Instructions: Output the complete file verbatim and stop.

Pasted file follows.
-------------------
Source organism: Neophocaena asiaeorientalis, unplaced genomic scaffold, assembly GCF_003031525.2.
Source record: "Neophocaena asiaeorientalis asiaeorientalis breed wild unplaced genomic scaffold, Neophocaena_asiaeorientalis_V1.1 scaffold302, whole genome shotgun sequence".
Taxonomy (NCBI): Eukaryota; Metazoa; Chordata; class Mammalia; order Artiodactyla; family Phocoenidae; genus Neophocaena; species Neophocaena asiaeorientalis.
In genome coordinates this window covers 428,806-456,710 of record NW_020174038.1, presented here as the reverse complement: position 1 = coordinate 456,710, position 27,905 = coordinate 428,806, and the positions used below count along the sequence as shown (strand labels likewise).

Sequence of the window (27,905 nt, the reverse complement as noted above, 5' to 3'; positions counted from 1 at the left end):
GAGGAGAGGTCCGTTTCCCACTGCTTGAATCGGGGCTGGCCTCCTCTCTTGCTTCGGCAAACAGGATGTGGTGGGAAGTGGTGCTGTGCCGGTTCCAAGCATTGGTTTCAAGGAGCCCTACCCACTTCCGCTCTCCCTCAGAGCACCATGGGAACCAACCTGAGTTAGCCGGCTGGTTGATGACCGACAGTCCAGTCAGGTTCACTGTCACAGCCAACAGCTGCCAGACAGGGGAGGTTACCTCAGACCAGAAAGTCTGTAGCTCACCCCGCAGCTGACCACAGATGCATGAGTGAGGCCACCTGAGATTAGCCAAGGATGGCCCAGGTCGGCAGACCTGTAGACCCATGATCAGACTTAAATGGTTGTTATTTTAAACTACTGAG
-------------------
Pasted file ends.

Source organism: Neophocaena asiaeorientalis, unplaced genomic scaffold, assembly GCF_003031525.2.
Source record: "Neophocaena asiaeorientalis asiaeorientalis breed wild unplaced genomic scaffold, Neophocaena_asiaeorientalis_V1.1 scaffold302, whole genome shotgun sequence".
Taxonomy (NCBI): Eukaryota; Metazoa; Chordata; class Mammalia; order Artiodactyla; family Phocoenidae; genus Neophocaena; species Neophocaena asiaeorientalis.
In genome coordinates this window covers 428,806-456,710 of record NW_020174038.1, presented here as the reverse complement: position 1 = coordinate 456,710, position 27,905 = coordinate 428,806, and the positions used below count along the sequence as shown (strand labels likewise).

Sequence of the window (27,905 nt, the reverse complement as noted above, 5' to 3'; positions counted from 1 at the left end):
GAGGAGAGGTCCGTTTCCCACTGCTTGAATCGGGGCTGGCCTCCTCTCTTGCTTCGGCAAACAGGATGTGGTGGGAAGTGGTGCTGTGCCGGTTCCAAGCATTGGTTTCAAGGAGCCCTACCCACTTCCGCTCTCCCTCAGAGCACCATGGGAACCAACCTGAGTTAGCCGGCTGGTTGATGACCGACAGTCCAGTCAGGTTCACTGTCACAGCCAACAGCTGCCAGACAGGGGAGGTTACCTCAGACCAGAAAGTCTGTAGCTCACCCCGCAGCTGACCACAGATGCATGAGTGAGGCCACCTGAGATTAGCCAAGGATGGCCCAGGTCGGCAGACCTGTAGACCCATGATCAGACTTAAATGGTTGTTATTTTAAACTACTGAG